Supermarket: The Novel to End All Novels (Or So Logic Hopes)”

I just got done with the novel written by Logic, the rapper, or Bobby Hall, entitled Supermarket. I have to say — it retained my interest for the whole way. It’s written in a very clear, simple style (like a novel written by a rapper would theoretically be), there’s a lot of plot content, violence, sexuality, psychosis and break room lockers involved in the book’s events, right from an early stage. 

Generally, psychosis is an overbearing focal point of the book. The main character, Flynn, who is also the narrator, is working on a book that’s based in a supermarket (all inside of the book Supermarket, yes), but his prospective publication is entitled “Muldoon’s,” which is the name of the grocery store where the Flynn character works, in the book Supermarket. If this doesn’t drive Dole’s stock up, I don’t know what would. 

Anyway, at a certain point, this whole thing begins to play as a vendetta against the very concept of creativity, you might say. Hall even blatantly infuses his character, Flynn, with this insipid, outright habit of assigning real life people around him to characters in his book, and letting their behavior blankly construct the functionality of his “fictional” characters he’s “creating,” to use murky terms, at best. The crux of the plot, then, is a character named Frank, an imaginary friend of Flynn’s conceived by the latter as a fictional character, but who has become real in the mind of the first-person narrator, like a schizophrenic hallucination. The message seems clear: beware, creative people! You might be in danger of becoming a psychotic, provided you’re as big of a douche bag fu**up with as little self-control or depth as this a**hole in this novel!

Well, for anyone who’s read Supermarket, I’ll leave out the incredibly obtuse, arduous second-half plot where Flynn finds himself in an insane asylum (and I love the hot girl law grad sustaining their relationship the whole time and even being an accessory to his escape). It’s really a pretty quick, easy read, and I have to admit, it is entertaining, the way, like Maxim or Playboy are, or any other enterprise wherein the objective is to be as much of a brainless imp as possible and act like nothing has any value if it’s not quick, ostentatious and full of sexuality or violence. Supermarket is plot-driven to the point of complete buffoonery, replete with events of Flynn punching the store manager in the face an hour before getting a job there, and the mind-bogglingly lame narrative explosion, regarding this bimbo, lap-dog-like girlfriend Mia, “How could I leave out that we had sex?” So the instance of sex is thrown in there like a left-brain “legitimacy” sandbag, like a cheap attempt at infusing the plot with enough quantifiable, mundane fluff so as to legitimize the project. It’s ok, though, because this horrifyingly stupid reference to “sex,” in which Hall describes the girls’ breast size and their foreplay but not the look in her eyes, or face, or contrasts of these things with the erstwhile, or whether they were considering children, fits in perfectly with his choice of music, on “vinyl,” of course. This includes The Strokes’ Is This it, which happens to be an album that was recorded digitially on Pro Tools, hence offering no vinyl advantage, and particularly the song “Someday” (during the ascent of their relationship), a song which features the lines “You say you wanna stay by my side / Darlin’ your head’s not right / You see alone we stand / Together we all apart / Hey / I think I’ll be alright”.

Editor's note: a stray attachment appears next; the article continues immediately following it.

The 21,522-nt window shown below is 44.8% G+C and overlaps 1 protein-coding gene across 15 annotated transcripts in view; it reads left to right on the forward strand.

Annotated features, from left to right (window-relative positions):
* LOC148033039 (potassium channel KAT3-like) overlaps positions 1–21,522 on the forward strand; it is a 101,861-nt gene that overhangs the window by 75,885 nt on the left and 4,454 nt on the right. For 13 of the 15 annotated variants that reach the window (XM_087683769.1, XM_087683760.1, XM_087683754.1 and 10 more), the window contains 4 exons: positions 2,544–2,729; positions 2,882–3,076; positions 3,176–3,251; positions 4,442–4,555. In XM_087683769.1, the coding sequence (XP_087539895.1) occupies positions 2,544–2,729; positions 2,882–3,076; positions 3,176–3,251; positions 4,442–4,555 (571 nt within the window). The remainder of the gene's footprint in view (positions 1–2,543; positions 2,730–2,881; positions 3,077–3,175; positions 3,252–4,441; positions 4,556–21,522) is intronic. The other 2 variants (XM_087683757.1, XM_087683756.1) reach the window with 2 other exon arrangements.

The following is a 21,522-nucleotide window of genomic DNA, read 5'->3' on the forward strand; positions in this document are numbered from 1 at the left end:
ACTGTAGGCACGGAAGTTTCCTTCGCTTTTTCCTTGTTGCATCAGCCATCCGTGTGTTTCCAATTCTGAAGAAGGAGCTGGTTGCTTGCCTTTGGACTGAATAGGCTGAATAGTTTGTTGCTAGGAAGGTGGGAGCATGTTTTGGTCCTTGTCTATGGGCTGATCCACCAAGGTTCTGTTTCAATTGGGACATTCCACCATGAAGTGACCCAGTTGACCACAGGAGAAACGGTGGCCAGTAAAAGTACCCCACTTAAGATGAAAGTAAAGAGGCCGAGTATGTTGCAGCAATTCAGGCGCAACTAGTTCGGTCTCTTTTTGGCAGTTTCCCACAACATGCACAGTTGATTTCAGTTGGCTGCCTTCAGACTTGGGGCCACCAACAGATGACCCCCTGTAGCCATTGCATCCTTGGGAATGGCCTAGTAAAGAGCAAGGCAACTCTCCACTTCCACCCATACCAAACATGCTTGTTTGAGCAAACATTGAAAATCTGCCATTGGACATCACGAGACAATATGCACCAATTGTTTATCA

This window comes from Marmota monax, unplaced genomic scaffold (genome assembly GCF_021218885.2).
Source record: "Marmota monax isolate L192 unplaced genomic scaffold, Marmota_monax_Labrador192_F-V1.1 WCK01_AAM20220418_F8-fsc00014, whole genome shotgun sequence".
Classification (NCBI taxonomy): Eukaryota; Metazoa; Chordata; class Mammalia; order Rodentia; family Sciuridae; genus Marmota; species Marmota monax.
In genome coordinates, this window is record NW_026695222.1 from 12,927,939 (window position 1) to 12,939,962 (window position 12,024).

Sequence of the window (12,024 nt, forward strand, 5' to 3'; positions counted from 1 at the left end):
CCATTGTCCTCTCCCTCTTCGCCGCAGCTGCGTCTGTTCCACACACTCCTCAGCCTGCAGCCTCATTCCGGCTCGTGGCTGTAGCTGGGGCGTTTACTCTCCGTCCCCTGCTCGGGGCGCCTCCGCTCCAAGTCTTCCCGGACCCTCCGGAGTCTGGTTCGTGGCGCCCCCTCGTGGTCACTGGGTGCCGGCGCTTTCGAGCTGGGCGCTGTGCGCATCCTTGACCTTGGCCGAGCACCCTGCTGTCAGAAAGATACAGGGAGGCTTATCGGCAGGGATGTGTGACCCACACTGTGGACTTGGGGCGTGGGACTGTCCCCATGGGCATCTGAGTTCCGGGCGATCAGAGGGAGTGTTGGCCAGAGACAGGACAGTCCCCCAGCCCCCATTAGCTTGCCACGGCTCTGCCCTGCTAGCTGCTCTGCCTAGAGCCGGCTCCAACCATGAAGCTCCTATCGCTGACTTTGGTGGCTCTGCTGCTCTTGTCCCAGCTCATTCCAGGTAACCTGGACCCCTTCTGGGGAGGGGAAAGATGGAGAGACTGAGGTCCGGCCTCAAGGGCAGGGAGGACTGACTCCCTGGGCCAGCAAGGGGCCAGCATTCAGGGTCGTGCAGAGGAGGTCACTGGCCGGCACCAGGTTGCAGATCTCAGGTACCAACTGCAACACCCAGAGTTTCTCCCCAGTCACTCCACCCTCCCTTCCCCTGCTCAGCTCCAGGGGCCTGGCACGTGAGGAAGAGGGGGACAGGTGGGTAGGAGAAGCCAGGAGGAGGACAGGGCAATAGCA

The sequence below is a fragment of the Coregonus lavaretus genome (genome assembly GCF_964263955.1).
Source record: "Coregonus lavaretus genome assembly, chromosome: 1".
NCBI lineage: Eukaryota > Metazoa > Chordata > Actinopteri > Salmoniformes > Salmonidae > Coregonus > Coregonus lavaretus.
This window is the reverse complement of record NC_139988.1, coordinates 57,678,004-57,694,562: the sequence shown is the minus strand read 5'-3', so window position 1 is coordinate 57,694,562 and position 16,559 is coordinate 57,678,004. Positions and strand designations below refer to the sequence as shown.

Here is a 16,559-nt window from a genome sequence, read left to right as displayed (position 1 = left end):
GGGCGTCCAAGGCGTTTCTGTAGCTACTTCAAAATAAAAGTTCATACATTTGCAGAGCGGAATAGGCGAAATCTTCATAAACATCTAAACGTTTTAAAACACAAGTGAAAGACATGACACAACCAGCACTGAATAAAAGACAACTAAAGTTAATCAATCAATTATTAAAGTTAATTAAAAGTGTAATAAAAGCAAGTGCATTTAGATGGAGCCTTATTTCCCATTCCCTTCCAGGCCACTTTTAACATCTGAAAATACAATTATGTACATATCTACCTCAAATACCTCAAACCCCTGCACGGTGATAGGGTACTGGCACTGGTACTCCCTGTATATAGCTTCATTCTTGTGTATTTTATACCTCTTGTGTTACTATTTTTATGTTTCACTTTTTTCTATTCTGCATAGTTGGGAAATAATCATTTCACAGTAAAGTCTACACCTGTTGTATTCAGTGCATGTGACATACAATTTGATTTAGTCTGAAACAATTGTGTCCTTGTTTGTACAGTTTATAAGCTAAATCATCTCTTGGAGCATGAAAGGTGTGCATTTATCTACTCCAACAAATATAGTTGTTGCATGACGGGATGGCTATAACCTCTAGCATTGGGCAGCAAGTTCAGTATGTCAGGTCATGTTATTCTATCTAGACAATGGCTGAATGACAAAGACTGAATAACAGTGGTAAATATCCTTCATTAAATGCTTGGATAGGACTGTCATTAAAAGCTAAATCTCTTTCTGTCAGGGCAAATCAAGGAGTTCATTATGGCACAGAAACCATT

I mean, I get that Hall doesn’t really care about people that much. He wanted to write a book and make it full of enough gratuitous, asinine violence for it to scare you a little, and he wanted to illustrate how, at least in his simpleton (likely jealous) head, developing fictional characters in your head can lead to psychosis, and even ruin your life. This is ironic, in fact, as I personally find the mental development of characters in my own head to be a pretty healthy practice — certainly fun, if nothing else. When things shoot back to me, they’re mammalian, not ideal, like my characters are. Granted, I haven’t taken too much acid, like the average mainstream rapper who thinks it’s really funny to have a person punch a manager in the face and then get a job in that same place by this same sad-sack piece of sh** who got attacked. It’s a shame that, given the infrastructural discouragement of creativity and literature, this will probably be Logic’s last novel (has he retired from life itself yet), because with a little more maturity and life experience he could perhaps match his narrative tenacity and knack for lurid dialogue with the realization that we all go through the same sh**, and everybody’s got something to say, and to add, to the general discussion. Until then, I guess we get this “nerd” character, and this “protagonist” with whom I just can’t sympathize or identify, not because of his foul deeds or his psychosis, but because he never even becomes real to me, in any way, in the first place. 


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